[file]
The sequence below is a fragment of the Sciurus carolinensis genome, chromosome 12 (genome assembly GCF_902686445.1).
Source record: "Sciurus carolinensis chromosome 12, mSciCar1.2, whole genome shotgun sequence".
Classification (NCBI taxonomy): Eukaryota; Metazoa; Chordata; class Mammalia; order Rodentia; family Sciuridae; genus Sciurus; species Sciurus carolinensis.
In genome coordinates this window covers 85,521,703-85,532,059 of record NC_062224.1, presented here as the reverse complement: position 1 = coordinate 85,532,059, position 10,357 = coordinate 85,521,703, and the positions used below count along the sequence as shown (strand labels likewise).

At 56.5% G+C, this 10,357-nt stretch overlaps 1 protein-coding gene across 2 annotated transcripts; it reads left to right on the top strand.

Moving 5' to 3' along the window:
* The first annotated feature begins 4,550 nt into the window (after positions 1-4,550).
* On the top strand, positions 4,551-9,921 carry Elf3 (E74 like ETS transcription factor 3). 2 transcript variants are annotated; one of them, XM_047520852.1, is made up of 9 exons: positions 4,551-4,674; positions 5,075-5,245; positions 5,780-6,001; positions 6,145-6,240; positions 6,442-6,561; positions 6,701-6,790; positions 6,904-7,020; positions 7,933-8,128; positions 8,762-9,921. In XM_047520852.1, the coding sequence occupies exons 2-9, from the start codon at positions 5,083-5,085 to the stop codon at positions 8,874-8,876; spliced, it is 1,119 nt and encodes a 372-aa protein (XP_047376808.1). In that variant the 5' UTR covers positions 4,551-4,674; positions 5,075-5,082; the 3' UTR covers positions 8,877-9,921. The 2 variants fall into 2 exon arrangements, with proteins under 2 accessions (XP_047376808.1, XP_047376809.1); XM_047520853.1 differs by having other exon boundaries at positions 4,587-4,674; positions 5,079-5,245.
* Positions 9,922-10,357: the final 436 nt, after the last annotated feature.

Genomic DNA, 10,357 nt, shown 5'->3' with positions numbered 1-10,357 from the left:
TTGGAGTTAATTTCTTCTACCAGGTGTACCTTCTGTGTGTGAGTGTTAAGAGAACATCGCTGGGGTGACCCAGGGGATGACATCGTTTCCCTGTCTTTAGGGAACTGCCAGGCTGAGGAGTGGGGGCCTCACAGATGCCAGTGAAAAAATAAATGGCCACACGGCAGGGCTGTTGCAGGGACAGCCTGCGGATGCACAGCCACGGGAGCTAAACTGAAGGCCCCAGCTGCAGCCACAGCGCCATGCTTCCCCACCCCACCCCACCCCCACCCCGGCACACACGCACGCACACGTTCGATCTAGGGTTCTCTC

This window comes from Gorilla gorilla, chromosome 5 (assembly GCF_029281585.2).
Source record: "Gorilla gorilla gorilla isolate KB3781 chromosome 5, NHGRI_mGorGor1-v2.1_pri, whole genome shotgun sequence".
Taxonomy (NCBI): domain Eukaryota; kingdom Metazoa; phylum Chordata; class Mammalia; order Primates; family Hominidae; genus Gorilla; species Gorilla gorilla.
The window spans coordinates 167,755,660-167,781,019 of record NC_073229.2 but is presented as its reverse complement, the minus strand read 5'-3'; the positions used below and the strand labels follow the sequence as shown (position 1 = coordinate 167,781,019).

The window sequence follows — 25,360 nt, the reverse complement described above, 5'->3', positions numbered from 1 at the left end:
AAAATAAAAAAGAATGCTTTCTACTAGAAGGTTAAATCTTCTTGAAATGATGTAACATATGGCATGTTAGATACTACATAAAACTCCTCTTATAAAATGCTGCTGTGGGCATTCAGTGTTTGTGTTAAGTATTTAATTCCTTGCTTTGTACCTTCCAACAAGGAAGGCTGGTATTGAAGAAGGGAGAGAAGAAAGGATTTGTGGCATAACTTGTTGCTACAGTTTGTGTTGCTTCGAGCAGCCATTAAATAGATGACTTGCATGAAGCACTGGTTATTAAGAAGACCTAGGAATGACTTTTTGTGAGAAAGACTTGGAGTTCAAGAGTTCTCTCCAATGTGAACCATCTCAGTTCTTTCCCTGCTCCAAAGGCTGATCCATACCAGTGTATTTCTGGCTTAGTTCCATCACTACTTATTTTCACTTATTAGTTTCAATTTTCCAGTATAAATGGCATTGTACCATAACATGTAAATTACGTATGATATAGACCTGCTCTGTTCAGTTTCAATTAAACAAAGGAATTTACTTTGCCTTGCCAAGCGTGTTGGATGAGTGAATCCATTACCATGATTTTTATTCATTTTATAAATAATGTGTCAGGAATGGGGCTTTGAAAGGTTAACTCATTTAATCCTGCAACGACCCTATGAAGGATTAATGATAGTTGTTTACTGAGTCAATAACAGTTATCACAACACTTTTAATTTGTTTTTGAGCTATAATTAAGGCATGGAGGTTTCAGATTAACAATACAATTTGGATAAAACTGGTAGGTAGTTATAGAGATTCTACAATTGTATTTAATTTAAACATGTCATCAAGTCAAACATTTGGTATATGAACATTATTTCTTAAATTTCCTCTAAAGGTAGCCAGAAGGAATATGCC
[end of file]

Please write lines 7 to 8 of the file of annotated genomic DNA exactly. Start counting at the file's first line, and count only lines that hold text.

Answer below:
* The first annotated feature begins 4,550 nt into the window (after positions 1-4,550).
* On the top strand, positions 4,551-9,921 carry Elf3 (E74 like ETS transcription factor 3). 2 transcript variants are annotated; one of them, XM_047520852.1, is made up of 9 exons: positions 4,551-4,674; positions 5,075-5,245; positions 5,780-6,001; positions 6,145-6,240; positions 6,442-6,561; positions 6,701-6,790; positions 6,904-7,020; positions 7,933-8,128; positions 8,762-9,921. In XM_047520852.1, the coding sequence occupies exons 2-9, from the start codon at positions 5,083-5,085 to the stop codon at positions 8,874-8,876; spliced, it is 1,119 nt and encodes a 372-aa protein (XP_047376808.1). In that variant the 5' UTR covers positions 4,551-4,674; positions 5,075-5,082; the 3' UTR covers positions 8,877-9,921. The 2 variants fall into 2 exon arrangements, with proteins under 2 accessions (XP_047376808.1, XP_047376809.1); XM_047520853.1 differs by having other exon boundaries at positions 4,587-4,674; positions 5,079-5,245.